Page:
I like that some of them you can study at your own pace. Others classes have strict assignment deadlines that have to be met. You can take quizzes and do the readings. Some of the homework is really interactive–I have to design my own earth for one of my environmental classes.

Besides MOOCs, another option is Apple’s iTunes University, which also offers a lot of courses from world-renowned universities. This is all free–but you do need an Apple device to access them and we all know that these gadgets are not always cheap.

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There are many reasons why anyone would want to take these courses. Some want to get certifications for their jobs. Others want to learn a new skill or just to improve something that they’re already learning. Personally, I originally wanted to take a course taught by a very famous professor in the field of International Relations: Dr. Jeffrey Sachs. I took his course on Sustainability and I’ve been hooked ever since. Now, I am just learning for learning’s sake.

Taking these courses has unleashed the nerdiness in me. I try to do the classes when I can. I love that my schedule gives me the freedom to do.

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Starting From Scratch

I am still reeling from the shock of it all.

Two years of work.


It’s my fault, really. I am the first to admit it. In a fit of spite, I undid all the work that I had painstakingly and lovingly built from the ground up.

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I run another blog, which is dedicated solely to my life in Hokkaido, Japan. I started that blog the same time I started this one. I created two because I wanted to keep these two aspects of my life as separate as I could–even though in essence, the two are inextricably linked. After all, I live and work here. This is where I earn my income and spend most of my money. However, I wanted to focus on money issues on this blog, while the Hokkaido blog was meant to showcase what living in the north of Japan was like.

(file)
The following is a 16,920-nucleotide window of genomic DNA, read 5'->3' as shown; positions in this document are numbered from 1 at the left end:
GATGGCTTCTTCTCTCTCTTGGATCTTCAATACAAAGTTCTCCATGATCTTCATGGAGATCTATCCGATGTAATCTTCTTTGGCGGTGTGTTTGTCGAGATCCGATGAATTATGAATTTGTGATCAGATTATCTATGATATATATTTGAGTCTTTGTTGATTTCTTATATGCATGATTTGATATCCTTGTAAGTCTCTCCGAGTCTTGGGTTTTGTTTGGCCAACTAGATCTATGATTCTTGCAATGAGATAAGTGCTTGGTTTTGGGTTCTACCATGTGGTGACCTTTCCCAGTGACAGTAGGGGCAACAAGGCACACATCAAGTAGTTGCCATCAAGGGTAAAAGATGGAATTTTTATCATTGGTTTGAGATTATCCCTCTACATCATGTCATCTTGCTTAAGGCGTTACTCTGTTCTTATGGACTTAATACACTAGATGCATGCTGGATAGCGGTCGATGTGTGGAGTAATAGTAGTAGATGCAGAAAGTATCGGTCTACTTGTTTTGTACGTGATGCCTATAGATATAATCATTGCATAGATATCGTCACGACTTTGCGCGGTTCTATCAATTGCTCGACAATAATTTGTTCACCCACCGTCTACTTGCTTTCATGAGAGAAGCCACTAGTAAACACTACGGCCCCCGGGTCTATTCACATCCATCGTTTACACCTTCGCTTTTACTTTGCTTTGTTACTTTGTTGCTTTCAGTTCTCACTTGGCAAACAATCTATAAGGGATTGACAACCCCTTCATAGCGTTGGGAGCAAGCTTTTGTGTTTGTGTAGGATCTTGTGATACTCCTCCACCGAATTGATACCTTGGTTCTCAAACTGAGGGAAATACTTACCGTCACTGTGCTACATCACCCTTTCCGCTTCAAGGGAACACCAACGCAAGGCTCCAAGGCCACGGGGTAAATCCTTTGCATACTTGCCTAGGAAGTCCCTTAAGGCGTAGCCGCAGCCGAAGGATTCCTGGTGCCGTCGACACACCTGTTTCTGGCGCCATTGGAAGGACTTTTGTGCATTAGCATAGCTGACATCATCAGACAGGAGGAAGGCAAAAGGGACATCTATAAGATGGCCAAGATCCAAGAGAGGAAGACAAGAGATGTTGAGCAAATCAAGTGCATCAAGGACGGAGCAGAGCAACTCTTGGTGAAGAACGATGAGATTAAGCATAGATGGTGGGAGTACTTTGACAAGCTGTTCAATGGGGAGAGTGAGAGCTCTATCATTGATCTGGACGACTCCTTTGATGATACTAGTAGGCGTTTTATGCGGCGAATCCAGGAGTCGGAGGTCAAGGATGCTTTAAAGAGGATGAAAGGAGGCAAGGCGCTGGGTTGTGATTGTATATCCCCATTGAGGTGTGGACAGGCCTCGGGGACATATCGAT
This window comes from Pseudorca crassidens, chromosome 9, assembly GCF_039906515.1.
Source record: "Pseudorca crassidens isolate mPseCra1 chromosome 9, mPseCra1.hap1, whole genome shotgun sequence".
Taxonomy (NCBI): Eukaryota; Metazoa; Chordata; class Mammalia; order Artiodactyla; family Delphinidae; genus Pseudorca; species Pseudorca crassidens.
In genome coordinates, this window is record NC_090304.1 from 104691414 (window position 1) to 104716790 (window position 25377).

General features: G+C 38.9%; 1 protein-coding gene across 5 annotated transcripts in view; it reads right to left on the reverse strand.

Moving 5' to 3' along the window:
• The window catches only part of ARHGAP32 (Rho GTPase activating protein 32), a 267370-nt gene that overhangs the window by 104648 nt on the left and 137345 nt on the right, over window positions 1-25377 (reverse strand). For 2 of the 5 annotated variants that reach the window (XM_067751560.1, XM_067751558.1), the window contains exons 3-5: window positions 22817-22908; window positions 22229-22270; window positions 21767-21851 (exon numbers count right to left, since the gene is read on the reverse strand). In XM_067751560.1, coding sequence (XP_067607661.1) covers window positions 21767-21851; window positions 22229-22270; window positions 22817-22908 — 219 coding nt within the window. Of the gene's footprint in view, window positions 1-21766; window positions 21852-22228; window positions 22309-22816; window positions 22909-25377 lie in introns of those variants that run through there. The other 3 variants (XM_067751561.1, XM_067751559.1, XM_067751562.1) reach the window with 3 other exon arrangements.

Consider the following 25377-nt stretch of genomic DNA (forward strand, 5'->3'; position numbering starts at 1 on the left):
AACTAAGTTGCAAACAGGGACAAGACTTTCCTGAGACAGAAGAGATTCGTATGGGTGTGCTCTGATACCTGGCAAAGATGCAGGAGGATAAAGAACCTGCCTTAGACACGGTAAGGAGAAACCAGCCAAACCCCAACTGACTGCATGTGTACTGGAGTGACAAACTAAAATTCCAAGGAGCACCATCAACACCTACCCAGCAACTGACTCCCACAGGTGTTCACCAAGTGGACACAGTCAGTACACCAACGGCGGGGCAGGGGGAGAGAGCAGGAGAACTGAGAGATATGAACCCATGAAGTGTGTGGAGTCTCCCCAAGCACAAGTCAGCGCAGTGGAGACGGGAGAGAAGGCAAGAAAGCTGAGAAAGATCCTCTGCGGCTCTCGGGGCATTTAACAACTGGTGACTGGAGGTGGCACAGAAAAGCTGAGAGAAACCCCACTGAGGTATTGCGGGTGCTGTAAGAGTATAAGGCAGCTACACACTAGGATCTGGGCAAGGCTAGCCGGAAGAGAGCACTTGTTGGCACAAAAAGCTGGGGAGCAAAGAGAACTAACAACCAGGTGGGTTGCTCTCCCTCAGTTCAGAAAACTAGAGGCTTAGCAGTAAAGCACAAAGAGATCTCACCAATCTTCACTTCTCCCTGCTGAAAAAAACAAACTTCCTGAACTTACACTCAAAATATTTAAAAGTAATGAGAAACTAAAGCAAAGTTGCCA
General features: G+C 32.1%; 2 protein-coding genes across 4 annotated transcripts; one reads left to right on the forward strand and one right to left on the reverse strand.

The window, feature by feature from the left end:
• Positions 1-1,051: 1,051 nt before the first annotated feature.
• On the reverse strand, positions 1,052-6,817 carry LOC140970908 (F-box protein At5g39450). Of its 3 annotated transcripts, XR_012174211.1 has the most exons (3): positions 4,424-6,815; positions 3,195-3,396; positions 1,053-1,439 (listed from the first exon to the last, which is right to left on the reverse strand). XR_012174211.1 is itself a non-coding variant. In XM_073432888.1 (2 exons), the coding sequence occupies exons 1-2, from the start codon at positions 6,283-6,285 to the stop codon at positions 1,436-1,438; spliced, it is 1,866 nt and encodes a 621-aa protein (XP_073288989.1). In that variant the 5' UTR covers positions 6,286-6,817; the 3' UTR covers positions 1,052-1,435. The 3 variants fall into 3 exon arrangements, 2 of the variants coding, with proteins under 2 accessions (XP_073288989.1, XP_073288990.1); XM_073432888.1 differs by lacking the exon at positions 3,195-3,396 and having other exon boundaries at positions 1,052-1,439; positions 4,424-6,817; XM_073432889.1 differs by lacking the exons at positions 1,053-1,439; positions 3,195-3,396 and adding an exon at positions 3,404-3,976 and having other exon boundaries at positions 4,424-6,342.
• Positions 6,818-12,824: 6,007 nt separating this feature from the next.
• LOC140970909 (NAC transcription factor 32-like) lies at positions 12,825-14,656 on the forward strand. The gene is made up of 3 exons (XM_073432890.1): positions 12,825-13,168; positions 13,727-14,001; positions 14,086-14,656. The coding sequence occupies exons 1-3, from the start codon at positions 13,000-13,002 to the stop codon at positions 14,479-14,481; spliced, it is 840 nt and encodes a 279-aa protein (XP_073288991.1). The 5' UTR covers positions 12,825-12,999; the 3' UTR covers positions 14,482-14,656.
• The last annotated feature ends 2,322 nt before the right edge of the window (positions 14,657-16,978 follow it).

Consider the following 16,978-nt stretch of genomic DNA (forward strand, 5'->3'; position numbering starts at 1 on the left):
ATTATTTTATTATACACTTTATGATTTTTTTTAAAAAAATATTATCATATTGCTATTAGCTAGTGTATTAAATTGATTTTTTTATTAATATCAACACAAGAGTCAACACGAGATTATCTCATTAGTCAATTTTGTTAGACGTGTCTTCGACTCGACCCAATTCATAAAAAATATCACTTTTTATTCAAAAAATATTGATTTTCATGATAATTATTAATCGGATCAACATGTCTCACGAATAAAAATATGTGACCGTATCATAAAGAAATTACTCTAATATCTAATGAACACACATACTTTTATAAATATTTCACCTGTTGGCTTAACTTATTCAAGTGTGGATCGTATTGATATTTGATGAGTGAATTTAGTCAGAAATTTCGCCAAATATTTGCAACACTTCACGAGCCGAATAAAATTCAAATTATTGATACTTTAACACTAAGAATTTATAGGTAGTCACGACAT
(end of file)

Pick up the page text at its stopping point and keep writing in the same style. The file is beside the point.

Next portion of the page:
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Bye-bye, my beloved blog.

About two months ago, I got an email from the hosting company saying my contract was up. Fair enough. I appreciated that gesture. However, I set my account to NOT renew automatically. I didn’t want to be billed the full amount. Plus, I was unhappy with their hosting service so I wanted to take my time to think about other options.

Well, I forgot about it until they billed me and charged my account to automatically renew for a year.

Wait a minute.

I thought I had my settings off auto-renew. I checked it. It was. So why then did they renew it and charge me even though I deliberately didn’t want to sign up again?

So I contacted my credit card company and refuted the payment. Chase helpfully did everything on their part and didn’t pay the hosting company. The hosting company then sent me a lot of threatening emails about my account.

All this time, though, I was checking up on my website, and as soon as I did, the site was already down.

Wow, they work fast.

Before I could even back up any of my blogs, they were gone.


And so, I refuse to pay the hosting service to recover all of my blogs because I am really sulking it’s the principle of the thing. I don’t want to pay a company for holding my own work hostage. I really dislike the way they did their business.

I spent two years working to build that site. I had followers, all 15 of them. People were actually reading my posts! Some even commented on my blogs. According to my stats, visitors from all over the world were looking at my articles.

But I let my emotions get the best of me and destroyed it in an instant.

Again, though, I know it was my fault. I take full responsibility for my mistake.

It’s been a few weeks, so I have gotten used to the idea of me starting the blog over. Oddly enough, I feel excited about the prospect. I feel like this is my chance to make it even better than before. I do remember the articles that were popular. I am confident I can recreate them and even improve some of the things I was unhappy about.